Moscow has chosen a design for its first new public park in half a century. Zaryadye Park will sit on a 13-acre site that's been host to some colourful history: The homes of 16th century aristocrats, 18th century peasants, a Stalin-ordered redevelopment, a failed plan to build the city's tallest skyscraper, and finally, the world's largest hotel—demolished in 2006.
Next up, it'll host a park designed by Diller Scofidio + Renfro, the New York architects of the super-successful High Line in Manhattan. According to DS+R, the park will be made up of four "microclimates," each representing a different Russian landscape—tundra, steppe, forest and marsh.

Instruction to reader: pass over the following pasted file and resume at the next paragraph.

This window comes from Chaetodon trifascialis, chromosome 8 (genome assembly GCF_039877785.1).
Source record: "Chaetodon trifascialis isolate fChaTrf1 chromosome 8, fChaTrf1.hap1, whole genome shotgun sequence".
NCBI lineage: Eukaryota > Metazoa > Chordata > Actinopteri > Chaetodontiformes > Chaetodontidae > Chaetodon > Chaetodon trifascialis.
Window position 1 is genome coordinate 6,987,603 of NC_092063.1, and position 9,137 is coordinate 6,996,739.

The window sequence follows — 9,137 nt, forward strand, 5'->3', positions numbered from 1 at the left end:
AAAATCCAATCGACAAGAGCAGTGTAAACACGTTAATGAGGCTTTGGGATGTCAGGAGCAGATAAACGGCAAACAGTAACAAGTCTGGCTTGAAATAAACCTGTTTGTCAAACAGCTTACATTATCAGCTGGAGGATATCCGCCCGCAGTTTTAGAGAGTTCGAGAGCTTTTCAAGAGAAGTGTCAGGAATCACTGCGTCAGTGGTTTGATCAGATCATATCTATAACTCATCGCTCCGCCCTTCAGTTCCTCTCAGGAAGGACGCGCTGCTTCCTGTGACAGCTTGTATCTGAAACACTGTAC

It's unclear how these microclimates are actually going to be built—after all, Moscow isn't an ideal spot to build what amounts to an artificial nature reserve—but so far, the architects cite "temperature regulation, wind control and natural light stimulation." More details are sure to come over the next few months.
It was actually Putin who proposed the park, originally, back in 2012—it seems that even Russia can't resist the lure of High Line-style urban renewal. [Moscow Times]